How the U.S. hydrogen bomb secrets disappeared

phys.org | 4/30/2014 | Staff
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Given a choice of items to lose on a train, a top-secret document detailing the newly developed hydrogen bomb should be on the bottom of the list. In January 1953, amid the Red Scare and the Korean War, that's exactly what physicist John Archibald Wheeler lost.

In the December 2019 issue of Physics Today, science historian Alex Wellerstein details the creation of the document and Wheeler's day leading up to its mysterious loss.

Absurdity - Sequence - Events - Absurdity - Cold

"I like the absurdity of the sequence of events, but beyond the absurdity, it connects up with some bigger Cold War themes," he said.

Wellerstein, from the Stevens Institute of Technology, collects FBI files of physicists, obtained via the Freedom of Information Act, as part of his research into the history of nuclear secrecy.

Physicists - FBI - Anti-Communists - Cold - War

"Theoretical physicists were in particular targeted by the FBI and anti-Communists during the Cold War, both because they were thought to know the secrets of nuclear weapons, and because they were considered politically naïve," he said. "Together, it made for a dangerous combination."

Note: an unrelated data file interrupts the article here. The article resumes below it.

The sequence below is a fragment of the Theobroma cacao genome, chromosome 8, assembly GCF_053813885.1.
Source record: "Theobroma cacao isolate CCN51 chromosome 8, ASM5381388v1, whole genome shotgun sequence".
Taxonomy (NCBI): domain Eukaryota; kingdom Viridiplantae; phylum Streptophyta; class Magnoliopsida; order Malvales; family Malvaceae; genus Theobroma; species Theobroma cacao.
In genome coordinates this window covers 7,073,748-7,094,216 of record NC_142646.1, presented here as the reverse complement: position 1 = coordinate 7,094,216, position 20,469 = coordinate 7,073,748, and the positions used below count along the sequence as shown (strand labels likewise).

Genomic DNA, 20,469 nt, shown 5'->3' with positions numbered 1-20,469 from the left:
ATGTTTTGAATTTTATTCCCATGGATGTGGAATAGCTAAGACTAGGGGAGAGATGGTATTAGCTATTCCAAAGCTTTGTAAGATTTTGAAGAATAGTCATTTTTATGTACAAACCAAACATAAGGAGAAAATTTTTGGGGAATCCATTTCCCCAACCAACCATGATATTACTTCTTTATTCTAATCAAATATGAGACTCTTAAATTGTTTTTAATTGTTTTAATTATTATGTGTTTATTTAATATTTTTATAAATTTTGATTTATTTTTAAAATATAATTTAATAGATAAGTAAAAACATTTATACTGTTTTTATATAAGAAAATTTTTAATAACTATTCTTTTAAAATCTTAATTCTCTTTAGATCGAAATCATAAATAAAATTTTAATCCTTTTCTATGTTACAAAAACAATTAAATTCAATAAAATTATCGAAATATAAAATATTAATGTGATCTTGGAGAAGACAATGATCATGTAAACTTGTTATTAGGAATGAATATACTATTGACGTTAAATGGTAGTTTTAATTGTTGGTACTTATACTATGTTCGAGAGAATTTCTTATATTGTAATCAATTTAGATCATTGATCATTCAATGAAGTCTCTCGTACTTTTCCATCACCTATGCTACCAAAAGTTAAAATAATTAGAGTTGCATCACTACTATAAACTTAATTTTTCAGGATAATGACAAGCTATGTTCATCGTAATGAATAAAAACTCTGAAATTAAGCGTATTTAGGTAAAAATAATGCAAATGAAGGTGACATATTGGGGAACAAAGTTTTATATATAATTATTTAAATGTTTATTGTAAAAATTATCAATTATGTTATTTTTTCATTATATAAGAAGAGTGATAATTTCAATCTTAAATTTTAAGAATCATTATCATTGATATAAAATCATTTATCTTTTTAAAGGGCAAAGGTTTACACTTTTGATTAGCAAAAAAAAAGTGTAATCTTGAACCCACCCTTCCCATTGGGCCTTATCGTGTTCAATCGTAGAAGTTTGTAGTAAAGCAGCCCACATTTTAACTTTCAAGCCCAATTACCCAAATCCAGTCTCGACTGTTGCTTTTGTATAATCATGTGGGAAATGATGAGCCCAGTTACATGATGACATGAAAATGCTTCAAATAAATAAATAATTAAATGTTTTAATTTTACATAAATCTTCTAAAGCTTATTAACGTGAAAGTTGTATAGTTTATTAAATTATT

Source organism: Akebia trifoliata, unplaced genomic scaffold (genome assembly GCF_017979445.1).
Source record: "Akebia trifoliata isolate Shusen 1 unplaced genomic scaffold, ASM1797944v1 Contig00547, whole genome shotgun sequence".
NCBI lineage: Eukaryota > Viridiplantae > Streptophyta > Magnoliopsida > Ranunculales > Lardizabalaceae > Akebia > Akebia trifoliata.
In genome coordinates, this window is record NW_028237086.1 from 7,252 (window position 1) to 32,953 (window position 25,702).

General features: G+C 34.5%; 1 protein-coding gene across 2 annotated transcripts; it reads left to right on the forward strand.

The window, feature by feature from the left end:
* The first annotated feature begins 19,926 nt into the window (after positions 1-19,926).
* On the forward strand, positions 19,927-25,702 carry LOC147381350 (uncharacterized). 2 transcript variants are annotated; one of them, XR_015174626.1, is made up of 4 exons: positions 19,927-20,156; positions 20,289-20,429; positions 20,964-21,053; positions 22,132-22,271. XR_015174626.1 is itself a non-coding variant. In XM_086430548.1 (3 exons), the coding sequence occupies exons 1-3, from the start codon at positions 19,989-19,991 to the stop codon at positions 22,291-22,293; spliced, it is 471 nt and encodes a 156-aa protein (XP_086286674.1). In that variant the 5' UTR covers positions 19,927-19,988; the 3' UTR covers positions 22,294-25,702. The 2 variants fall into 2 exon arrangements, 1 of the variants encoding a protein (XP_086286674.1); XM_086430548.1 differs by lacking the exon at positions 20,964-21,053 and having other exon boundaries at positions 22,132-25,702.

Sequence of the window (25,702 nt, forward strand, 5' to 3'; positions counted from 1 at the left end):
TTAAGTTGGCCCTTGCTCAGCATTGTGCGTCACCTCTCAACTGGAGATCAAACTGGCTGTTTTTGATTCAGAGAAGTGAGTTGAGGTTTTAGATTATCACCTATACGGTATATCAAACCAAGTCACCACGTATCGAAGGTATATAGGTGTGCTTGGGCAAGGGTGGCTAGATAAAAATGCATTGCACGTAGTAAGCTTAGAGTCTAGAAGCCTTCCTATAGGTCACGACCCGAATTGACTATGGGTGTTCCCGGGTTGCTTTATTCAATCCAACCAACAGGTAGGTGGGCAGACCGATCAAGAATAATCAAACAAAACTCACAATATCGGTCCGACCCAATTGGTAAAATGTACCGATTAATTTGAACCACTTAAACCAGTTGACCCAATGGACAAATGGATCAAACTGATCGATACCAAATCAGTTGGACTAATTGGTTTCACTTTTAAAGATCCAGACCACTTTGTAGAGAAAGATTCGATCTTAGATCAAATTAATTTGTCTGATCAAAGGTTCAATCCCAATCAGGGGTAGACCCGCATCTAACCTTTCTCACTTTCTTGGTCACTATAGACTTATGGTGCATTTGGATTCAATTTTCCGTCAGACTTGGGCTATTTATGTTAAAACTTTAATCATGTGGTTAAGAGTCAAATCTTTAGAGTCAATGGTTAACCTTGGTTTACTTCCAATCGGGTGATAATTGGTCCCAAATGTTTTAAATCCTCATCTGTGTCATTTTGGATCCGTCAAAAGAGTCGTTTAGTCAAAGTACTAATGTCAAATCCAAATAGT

Wheeler is perhaps best known for coining the term "black hole," and his contributions to physics span different fields of study to include the hydrogen bomb project. When the Congressional Joint Committee on Atomic Energy decided to compile a history of the hydrogen bomb as part of a smear campaign against controversial physicist J. Robert Oppenheimer, they sent a six-page extract to Wheeler to ensure the accuracy of the report's technical aspects. The pages contained information about the discoveries of Edward Teller and Stanislaw Ulam that led to the creation of thermonuclear weapons.

Wheeler - Document - Overnight - Sleeper - Train

Wheeler read the document overnight on a sleeper train. After reading it, he recalled placing it into a white envelope, putting the white envelope into a manila envelope, then the manila envelope into his suitcase, and placing his suitcase in between himself and...
(Excerpt) Read more at: phys.org
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